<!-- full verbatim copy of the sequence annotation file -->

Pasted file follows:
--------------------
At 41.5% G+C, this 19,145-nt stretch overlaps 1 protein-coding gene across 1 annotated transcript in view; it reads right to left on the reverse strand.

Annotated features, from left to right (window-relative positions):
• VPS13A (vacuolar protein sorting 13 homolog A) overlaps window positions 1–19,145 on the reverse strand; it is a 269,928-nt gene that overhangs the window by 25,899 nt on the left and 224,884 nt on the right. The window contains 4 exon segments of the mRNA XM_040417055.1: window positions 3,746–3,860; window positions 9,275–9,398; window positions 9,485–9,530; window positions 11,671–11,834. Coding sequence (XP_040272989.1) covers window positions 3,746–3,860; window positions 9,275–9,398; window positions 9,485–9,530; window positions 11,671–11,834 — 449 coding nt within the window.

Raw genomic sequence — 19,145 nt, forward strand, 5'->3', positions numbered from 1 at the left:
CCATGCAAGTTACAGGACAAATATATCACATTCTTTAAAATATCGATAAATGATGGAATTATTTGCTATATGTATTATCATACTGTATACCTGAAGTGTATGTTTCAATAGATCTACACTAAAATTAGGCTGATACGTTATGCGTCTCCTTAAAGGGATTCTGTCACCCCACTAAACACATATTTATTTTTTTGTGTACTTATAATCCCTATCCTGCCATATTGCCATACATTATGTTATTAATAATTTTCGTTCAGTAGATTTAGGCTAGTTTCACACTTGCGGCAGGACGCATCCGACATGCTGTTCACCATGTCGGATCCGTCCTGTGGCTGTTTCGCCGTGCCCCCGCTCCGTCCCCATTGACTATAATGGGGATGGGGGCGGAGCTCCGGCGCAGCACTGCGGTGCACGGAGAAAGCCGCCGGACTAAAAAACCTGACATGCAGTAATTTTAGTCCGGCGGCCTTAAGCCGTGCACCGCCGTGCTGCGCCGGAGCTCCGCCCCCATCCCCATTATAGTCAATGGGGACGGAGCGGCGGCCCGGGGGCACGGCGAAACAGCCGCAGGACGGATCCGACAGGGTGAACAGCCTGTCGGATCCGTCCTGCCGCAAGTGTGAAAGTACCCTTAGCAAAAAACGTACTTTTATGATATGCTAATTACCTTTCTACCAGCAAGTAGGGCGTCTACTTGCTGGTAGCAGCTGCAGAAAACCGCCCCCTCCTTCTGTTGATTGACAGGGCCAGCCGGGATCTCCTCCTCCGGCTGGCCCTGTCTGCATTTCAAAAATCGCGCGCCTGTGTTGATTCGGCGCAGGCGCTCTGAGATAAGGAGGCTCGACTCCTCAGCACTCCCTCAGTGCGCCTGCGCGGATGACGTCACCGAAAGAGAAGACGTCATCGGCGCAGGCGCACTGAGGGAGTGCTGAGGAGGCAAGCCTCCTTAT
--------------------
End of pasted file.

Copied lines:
At 41.5% G+C, this 19,145-nt stretch overlaps 1 protein-coding gene across 1 annotated transcript in view; it reads right to left on the reverse strand.

Annotated features, from left to right (window-relative positions):
• VPS13A (vacuolar protein sorting 13 homolog A) overlaps window positions 1–19,145 on the reverse strand; it is a 269,928-nt gene that overhangs the window by 25,899 nt on the left and 224,884 nt on the right. The window contains 4 exon segments of the mRNA XM_040417055.1: window positions 3,746–3,860; window positions 9,275–9,398; window positions 9,485–9,530; window positions 11,671–11,834. Coding sequence (XP_040272989.1) covers window positions 3,746–3,860; window positions 9,275–9,398; window positions 9,485–9,530; window positions 11,671–11,834 — 449 coding nt within the window.

Raw genomic sequence — 19,145 nt, forward strand, 5'->3', positions numbered from 1 at the left:
CCATGCAAGTTACAGGACAAATATATCACATTCTTTAAAATATCGATAAATGATGGAATTATTTGCTATATGTATTATCATACTGTATACCTGAAGTGTATGTTTCAATAGATCTACACTAAAATTAGGCTGATACGTTATGCGTCTCCTTAAAGGGATTCTGTCACCCCACTAAACACATATTTATTTTTTTGTGTACTTATAATCCCTATCCTGCCATATTGCCATACATTATGTTATTAATAATTTTCGTTCAGTAGATTTAGGCTAGTTTCACACTTGCGGCAGGACGCATCCGACATGCTGTTCACCATGTCGGATCCGTCCTGTGGCTGTTTCGCCGTGCCCCCGCTCCGTCCCCATTGACTATAATGGGGATGGGGGCGGAGCTCCGGCGCAGCACTGCGGTGCACGGAGAAAGCCGCCGGACTAAAAAACCTGACATGCAGTAATTTTAGTCCGGCGGCCTTAAGCCGTGCACCGCCGTGCTGCGCCGGAGCTCCGCCCCCATCCCCATTATAGTCAATGGGGACGGAGCGGCGGCCCGGGGGCACGGCGAAACAGCCGCAGGACGGATCCGACAGGGTGAACAGCCTGTCGGATCCGTCCTGCCGCAAGTGTGAAAGTACCCTTAGCAAAAAACGTACTTTTATGATATGCTAATTACCTTTCTACCAGCAAGTAGGGCGTCTACTTGCTGGTAGCAGCTGCAGAAAACCGCCCCCTCCTTCTGTTGATTGACAGGGCCAGCCGGGATCTCCTCCTCCGGCTGGCCCTGTCTGCATTTCAAAAATCGCGCGCCTGTGTTGATTCGGCGCAGGCGCTCTGAGATAAGGAGGCTCGACTCCTCAGCACTCCCTCAGTGCGCCTGCGCGGATGACGTCACCGAAAGAGAAGACGTCATCGGCGCAGGCGCACTGAGGGAGTGCTGAGGAGGCAAGCCTCCTTAT